Which step do you currently find most of your students with social skills weaknesses needing to work on? Where do you see the fastest vs slowest progress? Thoughts on the assessment sheets? Any other thoughts?

For me (Candra), I find that most of my students spend the most amount of time working on Middle 4 skill sets (sometimes targeted via speech-language therapy or sometimes targeted via educational goals via the ECE Teacher). Phoenix has a Social Communication Program and during the class period where they all meet in a resource room, I would say that the curriculum is focused on Middle 4 skills as well (most of the time, these are not students who require speech-language therapy as a related service). As for the assessment sheets, I like that they take up only a single page each and are a quick checklist.

-Liz Olson & Candra Grether

13 thoughts on “Ch. 5: Assessment

  1. Holly Hamill says:

    I’m a fan of the assessment sheets in this chapter. They are very clearly written so they are easy to use. The visuals are awesome for showing how the skills build on each other. The forms are super teacher friendly. I’m really glad that we chose this for our book study.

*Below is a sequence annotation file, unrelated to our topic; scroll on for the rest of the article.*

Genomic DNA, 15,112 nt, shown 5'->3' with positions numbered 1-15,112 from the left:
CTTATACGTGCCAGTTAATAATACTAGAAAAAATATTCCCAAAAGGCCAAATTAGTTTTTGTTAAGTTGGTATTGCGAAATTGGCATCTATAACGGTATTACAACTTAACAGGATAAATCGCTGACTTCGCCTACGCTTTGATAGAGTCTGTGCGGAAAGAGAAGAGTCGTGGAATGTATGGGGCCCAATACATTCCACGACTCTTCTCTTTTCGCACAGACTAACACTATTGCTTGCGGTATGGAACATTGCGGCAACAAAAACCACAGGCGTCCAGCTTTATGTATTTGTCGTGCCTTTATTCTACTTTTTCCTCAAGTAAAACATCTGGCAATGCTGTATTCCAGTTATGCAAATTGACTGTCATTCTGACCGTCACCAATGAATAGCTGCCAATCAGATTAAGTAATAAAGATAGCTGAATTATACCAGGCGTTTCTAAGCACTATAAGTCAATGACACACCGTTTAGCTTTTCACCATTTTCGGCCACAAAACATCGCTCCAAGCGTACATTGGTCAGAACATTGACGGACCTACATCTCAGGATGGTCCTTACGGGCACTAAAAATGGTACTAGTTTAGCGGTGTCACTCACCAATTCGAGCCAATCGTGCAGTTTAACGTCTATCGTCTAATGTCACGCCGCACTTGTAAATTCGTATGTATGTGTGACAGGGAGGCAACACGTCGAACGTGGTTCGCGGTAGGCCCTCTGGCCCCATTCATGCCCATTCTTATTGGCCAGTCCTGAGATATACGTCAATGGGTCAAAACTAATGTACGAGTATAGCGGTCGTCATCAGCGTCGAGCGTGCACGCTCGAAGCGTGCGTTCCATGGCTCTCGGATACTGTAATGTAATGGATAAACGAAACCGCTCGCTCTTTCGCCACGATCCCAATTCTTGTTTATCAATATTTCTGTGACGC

2. Mary Gwen Walker says:

    The assessment sheets are great and very easy to use! I like how it breaks everything down and each one builds on the next. I have only used the lower 4 check list so far and really like how it breaks down joint attention and reciprocal exchange.

  3. Pam says:

    Yes, this was a good book to study. I also like the task analysis format. It lends itself to decisions about what to work on next and what to go back to.

  4. Bridget Reece says:

    I really like the assessment sheets. I have a high-school student and we are embedding group cooperation and growing connections skills in our therapy sessions. I used the assessment sheet to assess him myself and then I had him use the assessment sheet. Our scores were almost the same. He liked using the assessment sheet to identify his strengths and areas of growth in this format.

    • Morgan Colyer says:

      I love this idea with older students! I honestly probably wouldn’t had thought about using the assessment sheets for the student to complete on themselves. That is a great idea!

  5. Erin Norton says:

    I agree with what the others have said, that I’m a fan of the assessment. I like how it’s all laid out for you and very detailed about each level. I find myself focusing the most of the middle 4 and students tend to stay in that level for a long time before those upper 4 really start emerging.

  6. Chris Scally says: